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Background: I have an ASP.NET MVC web-application. I want to capture its user-visible HTML content periodically and persist it somewhere so I can track how content evolved over time. I want to be able to pull for example the HTML of homepage as it existed a year ago. This can be done using some kind of crawler that periodically runs through a list of URLs.

My question: Is it a good idea to have the website itself issue HttpWebRequests to its own URLs? I could launch a Timer inside the web-application that downloads and stores one URL per hour.

An alternative architecture would be to have the crawler in an external application like a Windows Service. This would be a much more complicated architecture, though. In this question I'd like not to explore this option because I'm trying to get away with a simpler architecture.

What can go wrong if an ASP.NET application requests its own URLs using HttpWebRequest?

In pseudo-code:

StartTimer(TimeSpan.FromHours(1), () => {
 var url = "http://localhost/SomePageInTheCurrentW3wpProcess.aspx";
 var data = new WebClient().DownloadString(url); //calling current application
 Persist(data);
});

I'm not sure what bad things could happen. I'm thinking of threading an reentrancy problems. I'd have to be careful with distributed deadlocks and such.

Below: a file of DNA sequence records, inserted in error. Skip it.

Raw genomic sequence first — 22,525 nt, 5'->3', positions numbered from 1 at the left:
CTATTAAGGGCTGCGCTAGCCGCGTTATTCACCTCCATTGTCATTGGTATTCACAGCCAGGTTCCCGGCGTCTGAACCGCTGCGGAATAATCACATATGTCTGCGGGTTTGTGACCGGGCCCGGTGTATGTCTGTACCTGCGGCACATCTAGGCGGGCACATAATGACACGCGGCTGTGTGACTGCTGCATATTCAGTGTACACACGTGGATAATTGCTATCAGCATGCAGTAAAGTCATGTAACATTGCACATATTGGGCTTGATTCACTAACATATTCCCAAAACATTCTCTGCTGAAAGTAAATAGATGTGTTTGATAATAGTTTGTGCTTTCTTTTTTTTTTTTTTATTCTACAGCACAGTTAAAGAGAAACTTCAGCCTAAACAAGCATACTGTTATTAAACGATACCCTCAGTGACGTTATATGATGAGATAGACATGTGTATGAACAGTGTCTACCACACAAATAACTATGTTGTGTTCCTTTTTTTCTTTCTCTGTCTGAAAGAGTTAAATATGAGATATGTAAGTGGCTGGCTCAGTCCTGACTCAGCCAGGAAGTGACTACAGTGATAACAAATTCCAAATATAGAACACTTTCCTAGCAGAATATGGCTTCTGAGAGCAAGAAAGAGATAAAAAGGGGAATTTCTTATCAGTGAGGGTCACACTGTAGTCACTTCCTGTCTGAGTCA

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1 Answer 1

Is it a good idea to have the website itself issue HttpWebRequests to its own URLs?

No, not at all. Running periodic background tasks in an ASP.NET application is a perilous task. Enormously lots of things that are out of your control could get wrong if you go that route. Phil Haack covers most of them in his blog post. Better be advised before going in that direction.

By the way if a managed Windows Service is too complicated architecture for you, a simple Console Application scheduled to run at regular intervals using the Windows Scheduler could fit the bill just fine and do the job much better than if you attempt to use ASP.NET for things it wasn't designed for (such as executing periodic background tasks).

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+1 - interesting read. –  Ant P Jan 27 '13 at 15:57
    
A scheduler task might makes sense, yes. Periodic launching issues aside (I'm familiar with them. It is ok for the crawling task to be randomly interrupted and such), what other issues could arise regarding reentrancy, ...? –  usr Jan 27 '13 at 15:57
    
I wouldn't be worried about re-entrancy and don't think issues related to this would occur. There are other, much more serious issues (covered in Phil Haack's blog post) that you should be concerned with if you go that route. –  Darin Dimitrov Jan 27 '13 at 16:00
    
I've read Phils post an I'm ok with all 3 perils (I know to sustain or mitigate them). –  usr Jan 27 '13 at 16:05
    
@usr, great then go ahead. I just wanted to emit a warning so that other people would be aware of the risks. –  Darin Dimitrov Jan 27 '13 at 16:17

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